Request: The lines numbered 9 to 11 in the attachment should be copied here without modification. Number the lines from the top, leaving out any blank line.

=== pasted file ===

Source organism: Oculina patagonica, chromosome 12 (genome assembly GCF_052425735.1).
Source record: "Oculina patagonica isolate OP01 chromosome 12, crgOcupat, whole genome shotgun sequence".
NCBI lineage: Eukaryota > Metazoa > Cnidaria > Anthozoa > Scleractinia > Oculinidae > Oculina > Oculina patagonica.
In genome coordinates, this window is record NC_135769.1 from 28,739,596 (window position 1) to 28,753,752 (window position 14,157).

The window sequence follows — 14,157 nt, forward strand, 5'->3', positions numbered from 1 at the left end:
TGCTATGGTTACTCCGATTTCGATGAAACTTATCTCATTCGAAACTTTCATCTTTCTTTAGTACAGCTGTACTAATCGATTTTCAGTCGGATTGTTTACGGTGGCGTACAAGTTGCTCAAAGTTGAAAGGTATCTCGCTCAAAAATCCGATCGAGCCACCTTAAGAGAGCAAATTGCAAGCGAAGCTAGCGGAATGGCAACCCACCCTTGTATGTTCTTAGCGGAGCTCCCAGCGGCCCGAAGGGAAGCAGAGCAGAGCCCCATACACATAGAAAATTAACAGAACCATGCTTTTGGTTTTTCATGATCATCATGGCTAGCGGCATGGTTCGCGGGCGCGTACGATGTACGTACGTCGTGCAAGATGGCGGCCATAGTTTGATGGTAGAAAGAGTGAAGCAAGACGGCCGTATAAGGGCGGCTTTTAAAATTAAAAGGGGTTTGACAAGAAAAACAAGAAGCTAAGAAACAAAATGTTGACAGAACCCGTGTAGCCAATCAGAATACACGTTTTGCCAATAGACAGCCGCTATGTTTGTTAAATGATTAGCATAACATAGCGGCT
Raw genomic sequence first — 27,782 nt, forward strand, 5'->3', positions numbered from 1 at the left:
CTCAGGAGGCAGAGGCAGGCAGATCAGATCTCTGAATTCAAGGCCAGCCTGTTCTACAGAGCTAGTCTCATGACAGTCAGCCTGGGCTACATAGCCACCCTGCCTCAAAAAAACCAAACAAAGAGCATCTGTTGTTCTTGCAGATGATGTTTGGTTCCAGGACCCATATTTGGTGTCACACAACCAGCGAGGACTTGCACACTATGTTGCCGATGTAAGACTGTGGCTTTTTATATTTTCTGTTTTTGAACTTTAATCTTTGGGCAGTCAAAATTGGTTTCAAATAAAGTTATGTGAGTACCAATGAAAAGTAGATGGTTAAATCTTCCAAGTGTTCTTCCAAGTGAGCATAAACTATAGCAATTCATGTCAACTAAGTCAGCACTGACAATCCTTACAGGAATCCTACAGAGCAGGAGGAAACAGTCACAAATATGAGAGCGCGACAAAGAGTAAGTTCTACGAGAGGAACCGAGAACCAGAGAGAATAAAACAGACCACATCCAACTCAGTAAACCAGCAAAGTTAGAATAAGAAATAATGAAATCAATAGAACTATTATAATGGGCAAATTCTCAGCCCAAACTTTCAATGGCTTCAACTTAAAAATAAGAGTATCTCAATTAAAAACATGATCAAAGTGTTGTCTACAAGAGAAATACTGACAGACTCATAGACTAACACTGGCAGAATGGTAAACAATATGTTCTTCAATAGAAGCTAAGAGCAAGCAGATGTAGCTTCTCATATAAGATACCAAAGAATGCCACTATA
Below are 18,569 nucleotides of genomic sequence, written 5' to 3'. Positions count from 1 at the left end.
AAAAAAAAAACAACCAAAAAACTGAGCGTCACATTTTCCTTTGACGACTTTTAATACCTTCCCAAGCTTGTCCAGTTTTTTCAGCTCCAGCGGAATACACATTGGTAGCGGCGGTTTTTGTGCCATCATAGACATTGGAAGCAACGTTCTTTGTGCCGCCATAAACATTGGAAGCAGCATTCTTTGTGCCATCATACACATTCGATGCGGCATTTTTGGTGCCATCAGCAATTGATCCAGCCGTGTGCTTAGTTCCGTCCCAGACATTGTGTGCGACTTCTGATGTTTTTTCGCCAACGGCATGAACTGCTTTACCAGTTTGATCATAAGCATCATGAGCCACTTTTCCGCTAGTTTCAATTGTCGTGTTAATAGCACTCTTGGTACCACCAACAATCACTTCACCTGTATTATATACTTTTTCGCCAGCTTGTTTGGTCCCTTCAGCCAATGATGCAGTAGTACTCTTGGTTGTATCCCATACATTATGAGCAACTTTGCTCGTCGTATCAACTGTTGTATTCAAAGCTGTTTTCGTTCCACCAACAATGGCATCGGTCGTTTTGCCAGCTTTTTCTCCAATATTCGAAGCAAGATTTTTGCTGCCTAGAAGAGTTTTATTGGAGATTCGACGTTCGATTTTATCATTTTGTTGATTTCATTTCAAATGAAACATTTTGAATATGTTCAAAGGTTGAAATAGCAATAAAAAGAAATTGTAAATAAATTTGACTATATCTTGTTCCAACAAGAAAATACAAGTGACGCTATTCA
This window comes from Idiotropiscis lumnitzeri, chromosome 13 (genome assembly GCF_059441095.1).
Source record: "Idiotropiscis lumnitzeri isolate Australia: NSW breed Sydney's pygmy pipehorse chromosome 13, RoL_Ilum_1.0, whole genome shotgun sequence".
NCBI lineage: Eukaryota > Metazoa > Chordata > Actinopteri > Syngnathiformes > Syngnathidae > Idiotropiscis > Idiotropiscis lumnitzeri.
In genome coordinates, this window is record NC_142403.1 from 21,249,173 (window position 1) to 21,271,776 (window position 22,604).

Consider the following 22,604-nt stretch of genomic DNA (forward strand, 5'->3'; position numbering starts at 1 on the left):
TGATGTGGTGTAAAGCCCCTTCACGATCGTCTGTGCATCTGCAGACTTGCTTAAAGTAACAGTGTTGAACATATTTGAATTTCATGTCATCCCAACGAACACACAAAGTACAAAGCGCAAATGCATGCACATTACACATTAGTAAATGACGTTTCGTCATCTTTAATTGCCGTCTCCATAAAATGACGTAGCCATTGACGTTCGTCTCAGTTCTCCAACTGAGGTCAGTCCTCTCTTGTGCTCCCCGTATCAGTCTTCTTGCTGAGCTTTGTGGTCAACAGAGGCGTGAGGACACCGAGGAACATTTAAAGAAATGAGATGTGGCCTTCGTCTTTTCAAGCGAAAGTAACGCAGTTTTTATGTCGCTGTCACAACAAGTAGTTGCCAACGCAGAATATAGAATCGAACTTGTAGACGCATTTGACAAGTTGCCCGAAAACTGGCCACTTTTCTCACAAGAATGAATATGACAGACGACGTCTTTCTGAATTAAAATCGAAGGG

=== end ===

Below are 18,569 nucleotides of genomic sequence, written 5' to 3'. Positions count from 1 at the left end.
AAAAAAAAAACAACCAAAAAACTGAGCGTCACATTTTCCTTTGACGACTTTTAATACCTTCCCAAGCTTGTCCAGTTTTTTCAGCTCCAGCGGAATACACATTGGTAGCGGCGGTTTTTGTGCCATCATAGACATTGGAAGCAACGTTCTTTGTGCCGCCATAAACATTGGAAGCAGCATTCTTTGTGCCATCATACACATTCGATGCGGCATTTTTGGTGCCATCAGCAATTGATCCAGCCGTGTGCTTAGTTCCGTCCCAGACATTGTGTGCGACTTCTGATGTTTTTTCGCCAACGGCATGAACTGCTTTACCAGTTTGATCATAAGCATCATGAGCCACTTTTCCGCTAGTTTCAATTGTCGTGTTAATAGCACTCTTGGTACCACCAACAATCACTTCACCTGTATTATATACTTTTTCGCCAGCTTGTTTGGTCCCTTCAGCCAATGATGCAGTAGTACTCTTGGTTGTATCCCATACATTATGAGCAACTTTGCTCGTCGTATCAACTGTTGTATTCAAAGCTGTTTTCGTTCCACCAACAATGGCATCGGTCGTTTTGCCAGCTTTTTCTCCAATATTCGAAGCAAGATTTTTGCTGCCTAGAAGAGTTTTATTGGAGATTCGACGTTCGATTTTATCATTTTGTTGATTTCATTTCAAATGAAACATTTTGAATATGTTCAAAGGTTGAAATAGCAATAAAAAGAAATTGTAAATAAATTTGACTATATCTTGTTCCAACAAGAAAATACAAGTGACGCTATTCA
This window comes from Idiotropiscis lumnitzeri, chromosome 13 (genome assembly GCF_059441095.1).